Pennsylvania’s State Workers’ Insurance Fund (SWIF) and Drug Free Pennsylvania announced that the drug-free workplace pilot project will be extended for an additional year. The pilot project provides a workers’ compensation premium credit for those SWIF insureds which enroll in Drug Free Pennsylvania’s “Drugs Don’t Work Here” program.
“The pilot project is designed to enhance the initiation of drug-free workplace programs in companies where no program exists or those who want to enhance their current programs,” stated Beth Winters, executive director and general counsel to Drug Free Pennsylvania. “This pilot offers SWIF-insured companies the flexibility and the financial incentive to implement a policy, adopt drug testing or an employee assistance program or conduct employee awareness or supervisory training.”
Eligible companies with premiums over $5,000 can obtain up to a 5% credit from SWIF by participating in Drug Free Pennsylvania’s Drugs Don’t Work Here program services. The pilot offers a 2% credit for policy development and implementation and a 1% credit for other components such as training.
SWIF’s Philadelphia district office launched the pilot in April 2001 and it has expanded to SWIF’s Harrisburg, Pottsville, and Sunbury offices. During the initial pilot program, over 50 companies enrolled in the program and realized $46,000 in premium credits for their participation. Other states have enacted legislation offering voluntary workers’ compensation premium reductions for drug-free workplaces including Alabama, Arkansas, Florida, Ohio, Tennessee, and Georgia.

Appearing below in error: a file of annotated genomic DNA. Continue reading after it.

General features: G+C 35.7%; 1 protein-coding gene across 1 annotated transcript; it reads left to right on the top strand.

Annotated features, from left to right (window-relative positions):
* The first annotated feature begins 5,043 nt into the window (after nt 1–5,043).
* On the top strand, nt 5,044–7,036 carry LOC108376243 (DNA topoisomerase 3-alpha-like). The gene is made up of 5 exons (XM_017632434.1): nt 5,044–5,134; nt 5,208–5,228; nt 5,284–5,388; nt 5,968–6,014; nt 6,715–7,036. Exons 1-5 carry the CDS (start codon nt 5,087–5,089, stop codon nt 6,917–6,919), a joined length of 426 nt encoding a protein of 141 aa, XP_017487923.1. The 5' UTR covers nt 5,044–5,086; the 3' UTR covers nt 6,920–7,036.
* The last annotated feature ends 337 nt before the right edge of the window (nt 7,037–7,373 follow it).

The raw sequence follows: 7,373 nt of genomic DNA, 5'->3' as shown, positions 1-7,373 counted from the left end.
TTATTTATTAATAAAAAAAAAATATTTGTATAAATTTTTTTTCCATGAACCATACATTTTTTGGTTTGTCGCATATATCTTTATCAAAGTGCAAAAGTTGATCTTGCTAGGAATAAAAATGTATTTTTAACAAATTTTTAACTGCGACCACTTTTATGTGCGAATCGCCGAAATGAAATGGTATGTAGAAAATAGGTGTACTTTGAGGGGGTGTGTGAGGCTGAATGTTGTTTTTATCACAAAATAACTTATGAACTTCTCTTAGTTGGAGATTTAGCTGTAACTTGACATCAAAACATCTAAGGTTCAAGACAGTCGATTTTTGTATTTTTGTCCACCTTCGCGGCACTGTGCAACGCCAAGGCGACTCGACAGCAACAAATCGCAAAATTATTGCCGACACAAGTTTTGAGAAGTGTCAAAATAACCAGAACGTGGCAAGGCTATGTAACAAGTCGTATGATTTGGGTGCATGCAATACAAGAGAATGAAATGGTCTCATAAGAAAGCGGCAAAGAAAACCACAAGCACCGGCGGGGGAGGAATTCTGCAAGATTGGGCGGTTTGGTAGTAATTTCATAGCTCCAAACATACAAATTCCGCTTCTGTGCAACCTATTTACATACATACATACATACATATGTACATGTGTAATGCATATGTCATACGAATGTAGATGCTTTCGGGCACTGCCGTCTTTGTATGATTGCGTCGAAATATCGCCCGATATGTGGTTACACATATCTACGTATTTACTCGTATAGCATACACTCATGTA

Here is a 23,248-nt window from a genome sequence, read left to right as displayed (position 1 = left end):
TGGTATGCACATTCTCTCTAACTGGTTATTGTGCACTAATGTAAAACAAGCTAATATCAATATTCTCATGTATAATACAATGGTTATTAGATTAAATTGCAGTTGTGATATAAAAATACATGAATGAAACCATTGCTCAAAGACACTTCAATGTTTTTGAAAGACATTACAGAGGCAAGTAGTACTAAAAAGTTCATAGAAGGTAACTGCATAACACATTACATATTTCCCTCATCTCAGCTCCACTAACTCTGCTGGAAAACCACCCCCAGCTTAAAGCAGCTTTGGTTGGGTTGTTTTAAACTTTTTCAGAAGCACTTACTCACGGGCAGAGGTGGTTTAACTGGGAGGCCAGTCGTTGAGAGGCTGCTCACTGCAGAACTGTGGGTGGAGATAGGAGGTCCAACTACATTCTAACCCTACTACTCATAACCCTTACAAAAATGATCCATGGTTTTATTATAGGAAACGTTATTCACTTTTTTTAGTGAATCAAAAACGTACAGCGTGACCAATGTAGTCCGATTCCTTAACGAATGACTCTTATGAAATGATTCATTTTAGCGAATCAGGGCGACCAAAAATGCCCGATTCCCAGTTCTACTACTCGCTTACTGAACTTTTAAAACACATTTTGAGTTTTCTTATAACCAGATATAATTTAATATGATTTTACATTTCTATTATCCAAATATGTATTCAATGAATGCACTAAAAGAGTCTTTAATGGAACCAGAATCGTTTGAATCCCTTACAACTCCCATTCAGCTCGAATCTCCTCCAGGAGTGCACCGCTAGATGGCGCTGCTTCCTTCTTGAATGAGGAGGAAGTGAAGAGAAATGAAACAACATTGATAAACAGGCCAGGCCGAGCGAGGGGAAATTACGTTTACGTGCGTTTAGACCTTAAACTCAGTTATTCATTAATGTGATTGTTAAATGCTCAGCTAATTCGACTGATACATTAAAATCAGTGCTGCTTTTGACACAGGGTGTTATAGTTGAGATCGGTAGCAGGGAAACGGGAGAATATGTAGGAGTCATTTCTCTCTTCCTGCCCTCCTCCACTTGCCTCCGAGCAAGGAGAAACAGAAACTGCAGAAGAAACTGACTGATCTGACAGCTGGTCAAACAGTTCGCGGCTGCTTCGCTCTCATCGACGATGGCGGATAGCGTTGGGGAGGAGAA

The bulletin noted some alarming findings concerning the effects of drug abuse. “Over 76% of current illegal substance abusers are employed in companies of all sizes. Employee substance abuse increases absenteeism and tardiness – drug users are absent from work an average of 5 days per month due to drug use,” said the bulletin. “Other bottom-line costs include increased workplace accidents and injuries, increased usage of medical benefits, and lower employee productivity. A study of the U.S. Postal Service found that drug users were fired 77% more often – increasing hiring and retraining costs.”
Further information on the program can be obtained from Drug Free Pennsylvania at 717.232.0300; fax 1-717-232-5400, or by e-mail to Katherine Schwaibold at: firstname.lastname@example.org
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